There’s an intense, austere moment at the end of Elliot Ackerman’s “Dark at the Crossing,” a finalist for last year’s National Book Award. It occurs as two people journey to their “crossing” in the Middle East. We experience it through the eyes of someone peering through a seam in the tarpau…

In “A Spool of Blue Thread,” her splendid 2015 novel about a family and their house, Anne Tyler writes about the human inclination to set a home — both edifice and family — in order. The night before they move into their house, a husband tells his wife: “I’m just trying to pass muster.”

Christopher Buckley has treated readers to satirical looks at Washington politics in novels such as “Thank You for Smoking” and “No Way to Treat a First Lady.” Now he has delved into colonial history to produce “The Judge Hunter,” an eventful and often funny tale depicting the clash of compe…

The title of this shattering and original first book from Tommy Orange references a phrase found in a couple of places. Gertrude Stein said famously, and with a kind of “painful nostalgia” about her hometown of Oakland, Calif., “There is no there there.”

Stephen McCauley is still as incisive as he’s always been. From “The Object of My Affection” on, he has commented on our middle-class foibles with an acuity that in some hands might have become caustic, but in his remains affecting and compassionate.

Early in “The Opposite of Writing,” the introduction to this winning collection of occasional pieces, Michael Chabon recounts a conversation he had with an author “at a literary party the summer before my first novel was published.” That author tells Chabon the key to being a successful writ…

Richard Russo is one of our American treasures. His books come as close to the truths of modern living as any contemporary writer gets. His writing is vivid, graceful and wise. He quickly invites us in, making us as comfortable as he can, while he shows us the worst and the best of modern life.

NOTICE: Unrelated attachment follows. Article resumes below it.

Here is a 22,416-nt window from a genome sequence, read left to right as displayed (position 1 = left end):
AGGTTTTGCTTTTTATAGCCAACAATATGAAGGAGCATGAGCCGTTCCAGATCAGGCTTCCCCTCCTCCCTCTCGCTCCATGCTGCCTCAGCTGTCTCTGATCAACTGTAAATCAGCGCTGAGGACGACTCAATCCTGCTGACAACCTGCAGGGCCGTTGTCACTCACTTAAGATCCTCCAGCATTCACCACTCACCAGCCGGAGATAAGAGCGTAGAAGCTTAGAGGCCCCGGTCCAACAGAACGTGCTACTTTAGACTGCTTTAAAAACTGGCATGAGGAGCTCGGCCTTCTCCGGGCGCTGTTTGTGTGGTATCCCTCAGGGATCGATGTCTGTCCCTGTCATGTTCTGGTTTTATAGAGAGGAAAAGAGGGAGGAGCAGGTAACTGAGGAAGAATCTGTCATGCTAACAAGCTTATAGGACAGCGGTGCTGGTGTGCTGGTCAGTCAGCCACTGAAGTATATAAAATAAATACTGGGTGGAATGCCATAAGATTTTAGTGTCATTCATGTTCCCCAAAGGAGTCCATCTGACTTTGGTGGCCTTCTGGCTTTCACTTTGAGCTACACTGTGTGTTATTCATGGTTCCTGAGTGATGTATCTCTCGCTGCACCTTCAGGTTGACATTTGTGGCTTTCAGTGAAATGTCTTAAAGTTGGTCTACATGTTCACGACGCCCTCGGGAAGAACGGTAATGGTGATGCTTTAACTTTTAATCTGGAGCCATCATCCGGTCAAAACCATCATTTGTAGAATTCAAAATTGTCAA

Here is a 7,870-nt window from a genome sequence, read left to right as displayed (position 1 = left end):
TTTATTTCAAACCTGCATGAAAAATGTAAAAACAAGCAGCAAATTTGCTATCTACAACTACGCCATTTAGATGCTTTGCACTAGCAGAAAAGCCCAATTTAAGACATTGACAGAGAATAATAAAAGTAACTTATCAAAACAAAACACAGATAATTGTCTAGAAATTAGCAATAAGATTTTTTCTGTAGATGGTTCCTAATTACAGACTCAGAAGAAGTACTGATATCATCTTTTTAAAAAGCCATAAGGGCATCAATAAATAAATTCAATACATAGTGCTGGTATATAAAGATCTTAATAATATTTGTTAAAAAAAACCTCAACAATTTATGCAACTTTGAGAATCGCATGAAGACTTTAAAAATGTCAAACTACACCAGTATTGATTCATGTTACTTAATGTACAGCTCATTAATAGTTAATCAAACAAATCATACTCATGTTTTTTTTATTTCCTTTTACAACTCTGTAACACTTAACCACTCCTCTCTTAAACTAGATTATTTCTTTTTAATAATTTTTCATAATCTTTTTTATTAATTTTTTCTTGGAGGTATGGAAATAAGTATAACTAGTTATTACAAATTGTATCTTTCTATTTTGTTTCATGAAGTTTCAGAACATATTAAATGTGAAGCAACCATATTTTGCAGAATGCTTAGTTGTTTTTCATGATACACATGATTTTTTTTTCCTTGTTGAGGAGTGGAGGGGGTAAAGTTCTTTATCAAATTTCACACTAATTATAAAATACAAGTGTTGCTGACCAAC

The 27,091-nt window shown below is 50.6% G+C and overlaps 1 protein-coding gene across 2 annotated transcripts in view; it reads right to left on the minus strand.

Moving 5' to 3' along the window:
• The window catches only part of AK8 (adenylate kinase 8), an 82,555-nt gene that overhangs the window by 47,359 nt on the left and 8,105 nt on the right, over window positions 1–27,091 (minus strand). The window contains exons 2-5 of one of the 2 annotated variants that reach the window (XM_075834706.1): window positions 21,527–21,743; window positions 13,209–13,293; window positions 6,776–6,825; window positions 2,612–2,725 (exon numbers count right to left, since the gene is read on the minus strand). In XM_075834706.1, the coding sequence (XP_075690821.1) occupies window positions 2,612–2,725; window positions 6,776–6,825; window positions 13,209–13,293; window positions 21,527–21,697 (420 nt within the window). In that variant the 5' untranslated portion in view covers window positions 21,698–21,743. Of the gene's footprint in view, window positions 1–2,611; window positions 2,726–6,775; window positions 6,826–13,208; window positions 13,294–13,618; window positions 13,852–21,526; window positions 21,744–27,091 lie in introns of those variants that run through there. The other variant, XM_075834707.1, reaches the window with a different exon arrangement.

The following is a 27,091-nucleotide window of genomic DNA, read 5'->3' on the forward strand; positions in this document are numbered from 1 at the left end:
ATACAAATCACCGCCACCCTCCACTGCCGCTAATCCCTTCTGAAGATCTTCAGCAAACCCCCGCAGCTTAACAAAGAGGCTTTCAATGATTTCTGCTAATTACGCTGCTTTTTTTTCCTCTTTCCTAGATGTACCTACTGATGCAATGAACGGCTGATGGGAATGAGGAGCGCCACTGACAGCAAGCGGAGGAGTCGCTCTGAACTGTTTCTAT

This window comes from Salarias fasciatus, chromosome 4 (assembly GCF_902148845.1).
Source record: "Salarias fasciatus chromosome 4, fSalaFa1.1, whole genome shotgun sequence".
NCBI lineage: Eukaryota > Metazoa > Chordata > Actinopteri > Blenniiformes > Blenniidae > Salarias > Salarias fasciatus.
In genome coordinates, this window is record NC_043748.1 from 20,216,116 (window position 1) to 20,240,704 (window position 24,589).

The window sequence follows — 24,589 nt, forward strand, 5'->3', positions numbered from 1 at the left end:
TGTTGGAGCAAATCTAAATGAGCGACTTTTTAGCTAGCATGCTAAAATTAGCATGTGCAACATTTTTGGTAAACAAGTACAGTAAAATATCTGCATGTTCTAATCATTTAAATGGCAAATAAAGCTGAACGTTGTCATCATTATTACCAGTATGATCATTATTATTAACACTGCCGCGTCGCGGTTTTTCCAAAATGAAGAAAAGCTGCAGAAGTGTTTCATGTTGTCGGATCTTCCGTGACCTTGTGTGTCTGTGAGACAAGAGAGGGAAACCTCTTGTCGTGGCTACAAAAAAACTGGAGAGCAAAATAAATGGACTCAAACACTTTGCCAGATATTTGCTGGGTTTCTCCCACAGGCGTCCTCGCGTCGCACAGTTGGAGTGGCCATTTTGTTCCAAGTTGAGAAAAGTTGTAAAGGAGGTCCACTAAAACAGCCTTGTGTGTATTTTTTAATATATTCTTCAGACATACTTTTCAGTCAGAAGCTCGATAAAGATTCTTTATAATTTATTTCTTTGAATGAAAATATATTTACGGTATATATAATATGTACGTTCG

Richard Flanagan’s “The Narrow Road to the Deep North” won the Man Booker Prize in 2014. This new novel, his first since that time, appeared in Australia last year and has just recently been published in this country.

“Aetherial Worlds” is the first collection from Tatyana Tolstaya to be translated into English in more than 20 years. Therefore, the 18 stories that comprise the volume will surely be new to most readers, even though the author is regarded as one of contemporary Russia’s preeminent writers.

A rich mixture of history, artistry and creativity is offered this month for those who are interested in learning more about church’s architectural features or reading an historical fiction set in the War Between the States. Stephanie Bain, Oxford author of “The Girl I Left Behind,” centers …

Julian Barnes wrote in “The Sense of an Ending,” his novel that won the Man Booker Prize in 2011, “How often do we tell our own life story? How often do we adjust, embellish, make sly cuts? And the longer life goes on, the fewer are those around to challenge our account, to remind us that ou…

“The Sandman” is the fourth of the Joona Linna series of Nordic noir by an author who doesn’t really exist. Lars Kepler, it turns out, is “the pseudonym of the critically acclaimed husband-and-wife team Alexandra Coelho Ahndoril and Alexander Ahndoril.”

“You’re out there on your own playing guessing games with a smart, highly unpredictable man. When you hit just the right spot, there will be no guards to rush in and remove his hands from your throat. And when he hits your raw spots — and he will — are you ready for it?”